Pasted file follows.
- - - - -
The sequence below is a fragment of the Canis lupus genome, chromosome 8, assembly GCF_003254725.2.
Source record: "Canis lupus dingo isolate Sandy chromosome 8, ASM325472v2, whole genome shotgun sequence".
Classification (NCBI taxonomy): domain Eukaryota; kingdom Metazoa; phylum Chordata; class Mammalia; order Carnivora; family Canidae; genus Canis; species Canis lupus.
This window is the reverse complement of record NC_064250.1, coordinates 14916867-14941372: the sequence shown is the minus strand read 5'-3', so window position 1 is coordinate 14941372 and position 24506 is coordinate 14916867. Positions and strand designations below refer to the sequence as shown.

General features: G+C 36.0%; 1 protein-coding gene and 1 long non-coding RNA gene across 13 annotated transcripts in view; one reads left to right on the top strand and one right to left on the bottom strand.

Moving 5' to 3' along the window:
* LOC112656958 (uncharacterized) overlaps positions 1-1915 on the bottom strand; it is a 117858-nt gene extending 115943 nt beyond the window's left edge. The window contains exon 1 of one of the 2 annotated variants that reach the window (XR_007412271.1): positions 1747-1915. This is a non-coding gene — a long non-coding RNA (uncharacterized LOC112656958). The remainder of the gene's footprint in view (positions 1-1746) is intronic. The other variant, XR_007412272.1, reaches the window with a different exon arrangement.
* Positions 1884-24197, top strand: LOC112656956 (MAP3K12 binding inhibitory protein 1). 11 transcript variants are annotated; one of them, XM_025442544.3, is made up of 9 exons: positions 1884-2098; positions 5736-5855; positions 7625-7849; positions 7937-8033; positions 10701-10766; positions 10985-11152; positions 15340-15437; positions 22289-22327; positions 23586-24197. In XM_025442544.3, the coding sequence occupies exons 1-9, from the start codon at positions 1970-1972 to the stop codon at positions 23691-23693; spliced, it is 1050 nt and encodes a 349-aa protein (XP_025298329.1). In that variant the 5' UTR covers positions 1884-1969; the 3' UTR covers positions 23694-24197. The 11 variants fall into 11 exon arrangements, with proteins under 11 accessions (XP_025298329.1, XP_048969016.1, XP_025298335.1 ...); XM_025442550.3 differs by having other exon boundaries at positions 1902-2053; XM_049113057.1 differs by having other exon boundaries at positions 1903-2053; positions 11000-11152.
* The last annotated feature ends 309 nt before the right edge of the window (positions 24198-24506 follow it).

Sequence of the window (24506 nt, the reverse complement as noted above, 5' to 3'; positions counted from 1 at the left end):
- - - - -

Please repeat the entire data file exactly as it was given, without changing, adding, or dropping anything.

The sequence below is a fragment of the Canis lupus genome, chromosome 8, assembly GCF_003254725.2.
Source record: "Canis lupus dingo isolate Sandy chromosome 8, ASM325472v2, whole genome shotgun sequence".
Classification (NCBI taxonomy): domain Eukaryota; kingdom Metazoa; phylum Chordata; class Mammalia; order Carnivora; family Canidae; genus Canis; species Canis lupus.
This window is the reverse complement of record NC_064250.1, coordinates 14916867-14941372: the sequence shown is the minus strand read 5'-3', so window position 1 is coordinate 14941372 and position 24506 is coordinate 14916867. Positions and strand designations below refer to the sequence as shown.

General features: G+C 36.0%; 1 protein-coding gene and 1 long non-coding RNA gene across 13 annotated transcripts in view; one reads left to right on the top strand and one right to left on the bottom strand.

Moving 5' to 3' along the window:
* LOC112656958 (uncharacterized) overlaps positions 1-1915 on the bottom strand; it is a 117858-nt gene extending 115943 nt beyond the window's left edge. The window contains exon 1 of one of the 2 annotated variants that reach the window (XR_007412271.1): positions 1747-1915. This is a non-coding gene — a long non-coding RNA (uncharacterized LOC112656958). The remainder of the gene's footprint in view (positions 1-1746) is intronic. The other variant, XR_007412272.1, reaches the window with a different exon arrangement.
* Positions 1884-24197, top strand: LOC112656956 (MAP3K12 binding inhibitory protein 1). 11 transcript variants are annotated; one of them, XM_025442544.3, is made up of 9 exons: positions 1884-2098; positions 5736-5855; positions 7625-7849; positions 7937-8033; positions 10701-10766; positions 10985-11152; positions 15340-15437; positions 22289-22327; positions 23586-24197. In XM_025442544.3, the coding sequence occupies exons 1-9, from the start codon at positions 1970-1972 to the stop codon at positions 23691-23693; spliced, it is 1050 nt and encodes a 349-aa protein (XP_025298329.1). In that variant the 5' UTR covers positions 1884-1969; the 3' UTR covers positions 23694-24197. The 11 variants fall into 11 exon arrangements, with proteins under 11 accessions (XP_025298329.1, XP_048969016.1, XP_025298335.1 ...); XM_025442550.3 differs by having other exon boundaries at positions 1902-2053; XM_049113057.1 differs by having other exon boundaries at positions 1903-2053; positions 11000-11152.
* The last annotated feature ends 309 nt before the right edge of the window (positions 24198-24506 follow it).

Sequence of the window (24506 nt, the reverse complement as noted above, 5' to 3'; positions counted from 1 at the left end):